Cryptops parisi Brolemann, 1920


  • GB IUCN status: Not applicable (non-native)
  • GB rarity status: Naturalised

ID Difficulty


The genus Cryptops is readily recognisable due to the presence of 21 leg pairs (all other British and Irish centipedes have 15 pairs or at least 35 pairs). However species identification is difficult. 

Cryptops parisi is a relatively large centipede typically reaching more than 30 mm, but smaller specimens can be easily confused with the common C. hortensis. It is readily differentiated from this (and the larger C. anomalans) by the very closely spaced (often fused) saw teeth on the tibia and tarsus of the last legs.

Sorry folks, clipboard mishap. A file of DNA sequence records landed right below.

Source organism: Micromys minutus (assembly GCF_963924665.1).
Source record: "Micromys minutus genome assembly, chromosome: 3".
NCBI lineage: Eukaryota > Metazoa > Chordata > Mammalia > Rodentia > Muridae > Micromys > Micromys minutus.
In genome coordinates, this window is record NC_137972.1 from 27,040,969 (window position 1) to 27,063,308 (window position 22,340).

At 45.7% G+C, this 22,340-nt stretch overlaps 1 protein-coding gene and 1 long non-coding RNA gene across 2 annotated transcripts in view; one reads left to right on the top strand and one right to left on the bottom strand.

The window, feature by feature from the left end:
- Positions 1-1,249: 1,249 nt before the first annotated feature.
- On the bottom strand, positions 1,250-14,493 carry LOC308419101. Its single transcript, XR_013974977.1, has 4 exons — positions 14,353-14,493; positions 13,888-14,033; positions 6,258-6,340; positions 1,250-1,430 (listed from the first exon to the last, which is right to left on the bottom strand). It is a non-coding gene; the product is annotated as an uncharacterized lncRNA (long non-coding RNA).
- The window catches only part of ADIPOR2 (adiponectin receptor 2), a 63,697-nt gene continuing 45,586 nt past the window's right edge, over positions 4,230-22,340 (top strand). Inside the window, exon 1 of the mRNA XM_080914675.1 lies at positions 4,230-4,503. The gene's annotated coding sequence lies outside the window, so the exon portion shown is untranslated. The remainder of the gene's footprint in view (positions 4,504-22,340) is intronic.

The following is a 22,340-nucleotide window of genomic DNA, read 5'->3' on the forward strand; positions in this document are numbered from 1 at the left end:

More information to allow accurate identification is given in the published identification keys by Tony Barber (2008 & 2009).

J.P. Richards
Mark Robinson
Mark Robinson
Keith Lugg
Alan Cann
Nicola Garnham
Nicola Garnham


Cryptops parisi is most frequent across southern England and south Wales, but becomes increasingly scarce and coastal in northern England and Scotland. In Ireland it has only been recorded from sites in the southern most parts. 


It favours urban localities, being found in woodland, parks, gardens and churchyards, where it occurs under stones and dead wood and among leaf-litter. 

This account is based on the 'Centipede Atlas' (Barber, 2022).

BRC code